Manchester City and Manchester United's Billy Meredith pictured circa 1908 with an array of his cups, caps and medals. (Picture via Mirrorpix)
Manchester City and Manchester United’s Billy Meredith pictured circa 1908 with an array of his cups, caps and medals. (Picture via Mirrorpix)

Veteran winger Billy Meredith played for both major Manchester Clubs in a long career featuring moments of brilliance and controversy. The determined and outspoken Welshman was to have a lasting impact on the game in his advocacy for ‘player power’, contributing to the creation of what is now the Professional Footballers’ Association.

Initially he played for City, joining in 1894, helping them to two Second Division championships (1899 and 1903) and one FA Cup (1904). In the 1898-99 season Meredith scored 29 goals (including four hat-tricks). The ruthless combination of Meredith and Billy Gillespie helped City climb to promotion. In 1903-4 City finished second in the First Division, and beat Bolton Wanderers in the FA cup final, the only goal being scored by Meredith.

The end of Meredith’s time with the club however was marred in controversy. Accused of attempted bribery by the Aston Villa captain Alex Leake, Meredith was fined and suspended by the Football Association.  The charge resulted in further investigations into City’s finances. City was found guilty of paying extra for their players; in total seventeen players were suspended.

In 1906, alongside three others embroiled in the scandal, Meredith was signed by Manchester United after being sold at auction.  The first decade of the 20th century proved fruitful for Meredith. He won two League Championship medals in 1908 and 1911, and the FA Cup in 1909. In 1907 Meredith was also instrumental in Wales’ winning the Home nations Cup.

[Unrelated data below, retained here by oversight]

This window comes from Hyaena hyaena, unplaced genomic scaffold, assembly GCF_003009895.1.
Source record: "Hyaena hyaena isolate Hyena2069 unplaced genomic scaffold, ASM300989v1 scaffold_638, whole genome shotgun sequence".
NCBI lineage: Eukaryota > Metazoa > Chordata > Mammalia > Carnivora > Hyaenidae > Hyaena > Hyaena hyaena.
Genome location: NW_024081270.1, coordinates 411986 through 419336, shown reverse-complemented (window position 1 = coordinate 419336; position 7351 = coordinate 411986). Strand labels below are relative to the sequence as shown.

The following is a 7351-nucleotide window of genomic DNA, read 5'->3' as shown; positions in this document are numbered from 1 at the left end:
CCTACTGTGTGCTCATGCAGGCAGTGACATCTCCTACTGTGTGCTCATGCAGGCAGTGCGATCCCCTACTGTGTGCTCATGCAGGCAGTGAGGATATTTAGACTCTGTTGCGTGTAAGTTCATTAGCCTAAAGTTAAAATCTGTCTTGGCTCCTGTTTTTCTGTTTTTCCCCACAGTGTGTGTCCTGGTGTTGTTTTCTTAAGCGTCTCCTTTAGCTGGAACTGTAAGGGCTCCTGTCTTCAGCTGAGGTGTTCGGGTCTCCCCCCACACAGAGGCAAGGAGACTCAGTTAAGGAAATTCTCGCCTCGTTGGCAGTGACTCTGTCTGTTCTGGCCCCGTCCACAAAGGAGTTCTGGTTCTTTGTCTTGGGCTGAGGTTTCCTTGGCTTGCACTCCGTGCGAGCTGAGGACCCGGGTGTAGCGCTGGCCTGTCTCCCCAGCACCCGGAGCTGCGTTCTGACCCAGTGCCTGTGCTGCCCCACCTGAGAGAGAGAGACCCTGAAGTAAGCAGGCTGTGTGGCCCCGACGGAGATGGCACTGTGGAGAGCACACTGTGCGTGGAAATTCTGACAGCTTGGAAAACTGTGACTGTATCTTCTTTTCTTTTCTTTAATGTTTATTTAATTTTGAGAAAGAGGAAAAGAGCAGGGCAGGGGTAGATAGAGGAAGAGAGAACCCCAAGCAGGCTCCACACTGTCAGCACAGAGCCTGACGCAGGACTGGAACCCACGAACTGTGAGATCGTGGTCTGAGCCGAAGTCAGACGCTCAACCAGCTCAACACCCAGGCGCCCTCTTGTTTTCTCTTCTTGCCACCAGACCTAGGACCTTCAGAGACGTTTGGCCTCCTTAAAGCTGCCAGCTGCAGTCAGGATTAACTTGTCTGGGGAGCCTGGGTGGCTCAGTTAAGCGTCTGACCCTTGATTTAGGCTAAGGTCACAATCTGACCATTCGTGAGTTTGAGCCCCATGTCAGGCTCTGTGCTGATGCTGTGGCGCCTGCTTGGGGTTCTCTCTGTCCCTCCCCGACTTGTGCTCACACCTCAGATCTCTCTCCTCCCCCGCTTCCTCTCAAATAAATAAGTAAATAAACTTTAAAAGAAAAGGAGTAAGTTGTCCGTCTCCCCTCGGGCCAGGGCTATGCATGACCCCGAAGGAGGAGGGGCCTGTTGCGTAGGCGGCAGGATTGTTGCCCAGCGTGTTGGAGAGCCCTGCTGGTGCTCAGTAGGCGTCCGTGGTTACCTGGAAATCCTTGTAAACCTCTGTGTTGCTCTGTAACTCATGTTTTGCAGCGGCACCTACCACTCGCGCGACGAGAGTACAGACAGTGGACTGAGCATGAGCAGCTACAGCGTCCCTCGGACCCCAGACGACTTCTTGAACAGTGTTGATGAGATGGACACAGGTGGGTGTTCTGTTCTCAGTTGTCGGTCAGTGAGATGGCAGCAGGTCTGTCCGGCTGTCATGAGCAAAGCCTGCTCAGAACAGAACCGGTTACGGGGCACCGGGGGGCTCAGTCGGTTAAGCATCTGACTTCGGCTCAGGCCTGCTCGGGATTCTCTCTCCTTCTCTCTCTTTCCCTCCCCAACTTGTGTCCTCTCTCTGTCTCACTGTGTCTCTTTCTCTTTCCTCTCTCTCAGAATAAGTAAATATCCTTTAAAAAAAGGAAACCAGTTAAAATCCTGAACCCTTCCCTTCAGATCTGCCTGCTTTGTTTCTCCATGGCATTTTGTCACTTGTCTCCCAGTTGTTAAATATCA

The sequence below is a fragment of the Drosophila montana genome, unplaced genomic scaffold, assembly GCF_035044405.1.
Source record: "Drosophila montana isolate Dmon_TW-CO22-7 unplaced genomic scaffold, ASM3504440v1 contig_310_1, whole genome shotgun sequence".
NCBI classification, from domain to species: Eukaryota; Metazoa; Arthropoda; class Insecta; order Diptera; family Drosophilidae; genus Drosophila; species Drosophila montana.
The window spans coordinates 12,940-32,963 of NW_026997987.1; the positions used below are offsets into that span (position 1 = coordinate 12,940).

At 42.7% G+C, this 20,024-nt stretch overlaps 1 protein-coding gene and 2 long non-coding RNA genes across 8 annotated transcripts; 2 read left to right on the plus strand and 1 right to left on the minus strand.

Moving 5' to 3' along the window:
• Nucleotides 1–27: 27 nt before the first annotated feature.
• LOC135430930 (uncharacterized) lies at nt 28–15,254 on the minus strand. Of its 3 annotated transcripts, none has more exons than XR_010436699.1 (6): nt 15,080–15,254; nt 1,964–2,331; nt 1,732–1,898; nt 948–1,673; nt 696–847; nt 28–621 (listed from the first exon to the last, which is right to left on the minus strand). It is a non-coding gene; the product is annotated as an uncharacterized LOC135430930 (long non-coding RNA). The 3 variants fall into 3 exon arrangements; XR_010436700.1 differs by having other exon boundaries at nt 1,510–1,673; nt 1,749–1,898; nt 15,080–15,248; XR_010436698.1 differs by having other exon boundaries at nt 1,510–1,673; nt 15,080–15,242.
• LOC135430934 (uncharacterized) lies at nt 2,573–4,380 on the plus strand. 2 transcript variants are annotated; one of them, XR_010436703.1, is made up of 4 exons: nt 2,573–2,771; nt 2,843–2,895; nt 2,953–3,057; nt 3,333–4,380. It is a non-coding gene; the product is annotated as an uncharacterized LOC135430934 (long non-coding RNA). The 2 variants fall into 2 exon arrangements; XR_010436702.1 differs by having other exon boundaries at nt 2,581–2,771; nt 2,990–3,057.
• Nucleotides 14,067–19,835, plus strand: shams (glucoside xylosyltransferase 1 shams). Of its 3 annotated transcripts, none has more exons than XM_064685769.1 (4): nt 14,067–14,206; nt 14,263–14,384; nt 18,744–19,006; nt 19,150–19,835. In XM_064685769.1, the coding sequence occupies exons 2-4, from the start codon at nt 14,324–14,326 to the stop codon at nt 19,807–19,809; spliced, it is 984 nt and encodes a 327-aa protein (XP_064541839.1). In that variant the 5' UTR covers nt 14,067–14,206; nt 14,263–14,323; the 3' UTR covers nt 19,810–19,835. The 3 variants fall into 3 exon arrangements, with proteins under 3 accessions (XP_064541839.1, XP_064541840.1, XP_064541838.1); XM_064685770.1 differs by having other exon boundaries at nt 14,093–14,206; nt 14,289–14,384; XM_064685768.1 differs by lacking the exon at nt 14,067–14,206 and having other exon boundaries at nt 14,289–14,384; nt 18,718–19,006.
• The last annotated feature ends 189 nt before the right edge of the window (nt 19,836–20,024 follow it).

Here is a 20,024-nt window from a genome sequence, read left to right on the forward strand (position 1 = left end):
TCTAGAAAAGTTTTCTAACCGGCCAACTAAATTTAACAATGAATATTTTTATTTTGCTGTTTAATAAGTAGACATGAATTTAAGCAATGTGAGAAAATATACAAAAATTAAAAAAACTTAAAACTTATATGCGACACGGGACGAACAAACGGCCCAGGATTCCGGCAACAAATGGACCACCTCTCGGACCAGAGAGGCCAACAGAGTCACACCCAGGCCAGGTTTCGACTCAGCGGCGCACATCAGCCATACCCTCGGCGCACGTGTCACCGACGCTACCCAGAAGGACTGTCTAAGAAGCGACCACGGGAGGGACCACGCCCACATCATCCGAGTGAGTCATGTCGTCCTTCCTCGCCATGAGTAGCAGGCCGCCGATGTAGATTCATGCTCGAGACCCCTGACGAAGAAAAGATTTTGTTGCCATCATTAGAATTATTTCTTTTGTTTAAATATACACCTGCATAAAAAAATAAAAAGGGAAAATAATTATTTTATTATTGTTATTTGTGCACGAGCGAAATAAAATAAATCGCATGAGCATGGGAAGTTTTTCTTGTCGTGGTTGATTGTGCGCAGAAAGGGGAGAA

Meredith’s contribution to the game went far beyond his playing skills. The winger had been affected by the deaths of players throughout his career.  Initially involved with the Association Footballers’ Union, Meredith went on to help form the Players’ Union in 1907. The union sought better wages for players. The FA banned players from joining the union. Only Manchester United stood firm in their decision to continue the union. The players were consequently suspended by the FA and Meredith became part of the aptly named ‘Outcasts FC’. Eventually the Players’ Union was recognised by the Football Association.

On the pitch, Meredith continued to deliver the goods. The winger was known for his skill and trickery. His runs and precise crosses mark him as one of the greats of the game. He took the honour of becoming Manchester United’s oldest player when turning out against Derby County aged 46.

In a final twist to his playing story, Meredith returned to Manchester City in 1921 on a free transfer. Turning out at City’s Hyde Road ground as well as the then new Maine Road in his remaining career, he became City’s oldest appearance-maker in a 1924 FA Cup semi-final against Newcastle United, aged 49.

The original ‘Welsh Wizard’ died aged 83 in 1958, shortly after the Munich Air Disaster. After he spent many years in an unmarked grave, the PFA, the Welsh FA, Manchester City and Manchester United all agreed to cover the cost for a new headstone.

Principle English Clubs: Manchester City, Manchester United
Honours: 2 Division One Championships, 2 FA Cups
Caps: 48 (Wales), 11 goals
Inducted: 2007

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